Sega CD Cover art
|Publisher(s)||Sony Electronic Publishing|
The game takes place some time in the distant future. Humans have left earth in several huge arks containing Earth's ecosystem, in search of a new paradise. They have become complacent: everything is controlled by artificial intelligence, while the human race sleeps and dreams of its new home. The computer systems evolve, however, and prophetize of a conquest of silicon against flesh.
The player takes control of the Scavenger 4 squadron, which has a mission to destroy the deadly Scarab-X forces, in the last hope for the Human race.
The gameplay is similar to many other FMV based games of the time. The player takes control of the Scavenger 4 spacecraft over 4 different environments. Each level ends with a boss fight, which the player must complete to proceed.
During the course of each level, the player will be attacked by groups (of about 2-5) of a particular enemy. Taking out every enemy in a particular group produces a token of bronze, silver or gold. These tokens are used like credits to obtain powerups; upon picking one up, the powerup bar at the bottom of the screen moves along by differing amounts depending on the colour of the token. The powerups are of increasing value to the player as the bar progresses. Pressing the select button gives the player the currently available powerup, and returns the bar to the bottom.
The version released for the Sega CD has the addition of some 2D sprite mid-level enemies, and a hidden side scroller game based on R-Type.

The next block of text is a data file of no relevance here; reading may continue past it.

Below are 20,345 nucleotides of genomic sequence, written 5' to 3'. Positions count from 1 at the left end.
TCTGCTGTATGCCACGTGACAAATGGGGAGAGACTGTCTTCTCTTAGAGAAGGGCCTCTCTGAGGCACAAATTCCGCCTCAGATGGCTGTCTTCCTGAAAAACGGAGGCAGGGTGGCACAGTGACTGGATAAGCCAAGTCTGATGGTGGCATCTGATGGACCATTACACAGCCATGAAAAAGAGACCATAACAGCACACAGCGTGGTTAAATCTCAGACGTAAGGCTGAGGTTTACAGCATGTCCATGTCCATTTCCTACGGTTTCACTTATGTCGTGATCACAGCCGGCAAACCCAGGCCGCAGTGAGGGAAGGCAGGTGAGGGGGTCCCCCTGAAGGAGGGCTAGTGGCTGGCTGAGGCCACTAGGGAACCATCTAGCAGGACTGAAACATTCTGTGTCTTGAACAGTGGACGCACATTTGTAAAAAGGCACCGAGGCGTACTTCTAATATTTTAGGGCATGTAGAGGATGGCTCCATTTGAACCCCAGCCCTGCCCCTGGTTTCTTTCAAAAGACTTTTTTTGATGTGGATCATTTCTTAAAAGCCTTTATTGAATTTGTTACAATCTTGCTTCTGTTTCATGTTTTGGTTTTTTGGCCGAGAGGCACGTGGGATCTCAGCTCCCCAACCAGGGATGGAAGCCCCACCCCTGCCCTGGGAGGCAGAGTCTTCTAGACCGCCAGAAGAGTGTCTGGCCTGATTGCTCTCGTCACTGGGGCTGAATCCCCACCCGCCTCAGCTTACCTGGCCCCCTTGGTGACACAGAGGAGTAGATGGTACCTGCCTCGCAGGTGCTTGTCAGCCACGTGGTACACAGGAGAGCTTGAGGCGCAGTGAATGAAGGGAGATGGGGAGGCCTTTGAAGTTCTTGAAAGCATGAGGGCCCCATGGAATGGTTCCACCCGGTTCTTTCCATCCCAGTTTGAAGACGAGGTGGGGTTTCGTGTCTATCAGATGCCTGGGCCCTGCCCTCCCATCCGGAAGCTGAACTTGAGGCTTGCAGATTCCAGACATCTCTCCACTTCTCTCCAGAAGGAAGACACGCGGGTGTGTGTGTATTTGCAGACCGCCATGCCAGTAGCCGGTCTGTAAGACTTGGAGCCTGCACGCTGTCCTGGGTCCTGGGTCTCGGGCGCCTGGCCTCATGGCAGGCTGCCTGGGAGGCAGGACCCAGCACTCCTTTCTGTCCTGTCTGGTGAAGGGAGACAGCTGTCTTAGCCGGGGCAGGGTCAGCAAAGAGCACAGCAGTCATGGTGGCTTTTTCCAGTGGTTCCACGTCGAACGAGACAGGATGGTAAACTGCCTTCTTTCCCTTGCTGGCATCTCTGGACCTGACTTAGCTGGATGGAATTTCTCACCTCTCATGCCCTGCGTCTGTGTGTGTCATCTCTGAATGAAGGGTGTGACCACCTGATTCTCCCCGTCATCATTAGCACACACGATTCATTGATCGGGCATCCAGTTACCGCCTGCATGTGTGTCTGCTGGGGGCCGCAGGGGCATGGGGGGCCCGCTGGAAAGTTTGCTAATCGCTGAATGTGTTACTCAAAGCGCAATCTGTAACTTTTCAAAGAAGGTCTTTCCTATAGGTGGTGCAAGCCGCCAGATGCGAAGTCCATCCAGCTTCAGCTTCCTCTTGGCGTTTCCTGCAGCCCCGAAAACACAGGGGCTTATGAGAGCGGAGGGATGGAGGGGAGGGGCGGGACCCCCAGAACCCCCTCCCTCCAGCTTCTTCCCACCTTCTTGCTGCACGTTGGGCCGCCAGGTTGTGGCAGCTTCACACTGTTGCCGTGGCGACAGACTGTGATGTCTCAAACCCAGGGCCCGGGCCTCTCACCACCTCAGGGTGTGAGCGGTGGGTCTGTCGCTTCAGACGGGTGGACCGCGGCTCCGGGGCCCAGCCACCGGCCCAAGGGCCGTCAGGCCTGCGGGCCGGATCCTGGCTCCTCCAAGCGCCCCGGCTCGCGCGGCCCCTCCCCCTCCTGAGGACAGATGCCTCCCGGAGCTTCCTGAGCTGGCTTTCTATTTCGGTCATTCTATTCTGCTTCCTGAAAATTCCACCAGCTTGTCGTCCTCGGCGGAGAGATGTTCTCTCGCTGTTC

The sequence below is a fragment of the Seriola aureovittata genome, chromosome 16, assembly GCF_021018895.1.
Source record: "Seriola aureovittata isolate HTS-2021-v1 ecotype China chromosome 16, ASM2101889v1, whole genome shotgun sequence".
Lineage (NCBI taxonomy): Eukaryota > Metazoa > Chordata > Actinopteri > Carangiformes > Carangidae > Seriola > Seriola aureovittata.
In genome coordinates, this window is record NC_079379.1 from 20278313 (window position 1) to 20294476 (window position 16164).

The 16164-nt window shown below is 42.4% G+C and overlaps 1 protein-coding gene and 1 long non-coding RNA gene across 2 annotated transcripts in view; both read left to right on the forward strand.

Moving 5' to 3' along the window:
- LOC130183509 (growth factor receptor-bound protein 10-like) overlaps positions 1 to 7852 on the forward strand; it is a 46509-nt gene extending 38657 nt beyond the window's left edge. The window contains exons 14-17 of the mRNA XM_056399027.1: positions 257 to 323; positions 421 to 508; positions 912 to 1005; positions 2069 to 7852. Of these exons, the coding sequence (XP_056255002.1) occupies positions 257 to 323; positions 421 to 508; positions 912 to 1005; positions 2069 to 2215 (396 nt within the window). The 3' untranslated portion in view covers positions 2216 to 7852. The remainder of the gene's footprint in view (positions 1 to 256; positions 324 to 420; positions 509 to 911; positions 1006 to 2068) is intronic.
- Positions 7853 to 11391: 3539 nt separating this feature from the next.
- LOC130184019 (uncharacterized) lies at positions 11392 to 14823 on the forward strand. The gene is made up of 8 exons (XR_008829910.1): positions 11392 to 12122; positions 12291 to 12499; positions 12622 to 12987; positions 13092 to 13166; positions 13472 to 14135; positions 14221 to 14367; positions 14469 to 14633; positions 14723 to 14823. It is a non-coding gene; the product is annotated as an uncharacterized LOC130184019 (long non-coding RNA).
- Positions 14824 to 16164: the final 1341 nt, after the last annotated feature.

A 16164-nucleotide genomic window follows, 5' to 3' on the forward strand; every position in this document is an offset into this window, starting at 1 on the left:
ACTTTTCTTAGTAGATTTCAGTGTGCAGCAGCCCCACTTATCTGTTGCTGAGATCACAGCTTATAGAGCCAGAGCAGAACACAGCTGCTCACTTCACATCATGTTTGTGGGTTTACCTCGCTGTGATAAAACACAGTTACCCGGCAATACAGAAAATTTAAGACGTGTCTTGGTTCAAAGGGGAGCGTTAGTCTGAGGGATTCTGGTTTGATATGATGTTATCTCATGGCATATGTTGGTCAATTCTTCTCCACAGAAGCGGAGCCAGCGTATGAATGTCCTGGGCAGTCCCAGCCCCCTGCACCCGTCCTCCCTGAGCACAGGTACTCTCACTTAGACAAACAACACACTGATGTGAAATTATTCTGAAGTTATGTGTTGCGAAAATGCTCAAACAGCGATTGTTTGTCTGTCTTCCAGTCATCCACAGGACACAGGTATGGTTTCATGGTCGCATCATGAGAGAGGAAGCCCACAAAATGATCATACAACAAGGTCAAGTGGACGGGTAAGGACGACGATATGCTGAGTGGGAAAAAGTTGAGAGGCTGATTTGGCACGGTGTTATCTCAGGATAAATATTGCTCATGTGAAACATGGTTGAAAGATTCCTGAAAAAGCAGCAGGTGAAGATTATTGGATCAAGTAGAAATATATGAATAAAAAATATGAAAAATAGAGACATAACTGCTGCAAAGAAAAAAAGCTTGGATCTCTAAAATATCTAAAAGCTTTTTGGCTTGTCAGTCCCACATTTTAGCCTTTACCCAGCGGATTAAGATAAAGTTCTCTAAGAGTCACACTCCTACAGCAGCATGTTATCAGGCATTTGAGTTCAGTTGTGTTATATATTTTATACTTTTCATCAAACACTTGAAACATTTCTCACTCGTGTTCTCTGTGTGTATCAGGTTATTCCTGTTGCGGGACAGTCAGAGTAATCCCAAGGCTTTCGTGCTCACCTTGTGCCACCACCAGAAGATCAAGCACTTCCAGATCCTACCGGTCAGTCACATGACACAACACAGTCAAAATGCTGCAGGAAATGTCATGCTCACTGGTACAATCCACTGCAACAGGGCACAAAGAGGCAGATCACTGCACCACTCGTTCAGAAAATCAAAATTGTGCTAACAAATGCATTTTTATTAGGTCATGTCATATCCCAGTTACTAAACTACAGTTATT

The only version of the game with full screen FMV, it features a redesigned, minimalistic HUD.
The DOS version released in 1994 (US) features the original version of the soundtrack by Rik Ede with additional enhancements to the sound effects and voices. The rendering and level layouts were also significantly different from the console versions. Although only on one disc and the FMV not full-screen, the video encoding and quality is comparable to the 2-disc PlayStation version. A secret level is also accessible by typing TOMATOES at the start of the game. Standard player fire turns to tomatoes and the player is warped to the final stage after the bonus level.
Scary Larry of GamePro gave the Sega CD version a mixed review, saying that the graphics are impressive despite the low resolution and lack of full color, but that the gameplay is overly easy and lacking in intensity, and that the game can easily be finished in a standard two-day rental. He reviewed that the 3DO version suffers the same problem. Electronic Gaming Monthly commented that the FMV is attractive but the gameplay is shallow and unenjoyable. They also criticized the game as being overly similar to Microcosm. A reviewer for Next Generation also found it far too similar to Microcosm, and added that "Microcosm was bad enough, but Novastorm doesn't even have the advantage of a knockout intro ..."
Reviewing the PlayStation version in GamePro, Air Hendrix shared Scary Larry's conclusion that the game has stunning graphics but crude and dull gameplay, though he found it too difficult rather than too easy. He summarized, "Despite the eye-catching fireworks, this game plays like a stale B grade shooter."
- Gordon Goble (February 1995). "Computer Gaming World - Issue 127" (PDF) (127): 122. Retrieved August 5, 2015.
What Happens When Arcade Games And CD-ROMs Meet?
- "Review Crew: Novastorm". Electronic Gaming Monthly. No. 68. Sendai Publishing. March 1995. p. 36.
- "Novastorm". Next Generation. No. 4. Imagine Media. April 1995. p. 89.
- "ProReview: Novastorm". GamePro. No. 68. IDG. March 1995. p. 56.
- "ProReview: Novastorm". GamePro. No. 69. IDG. April 1995. p. 90.
- "Novastorm". GamePro. No. 87. IDG. December 1995. p. 68.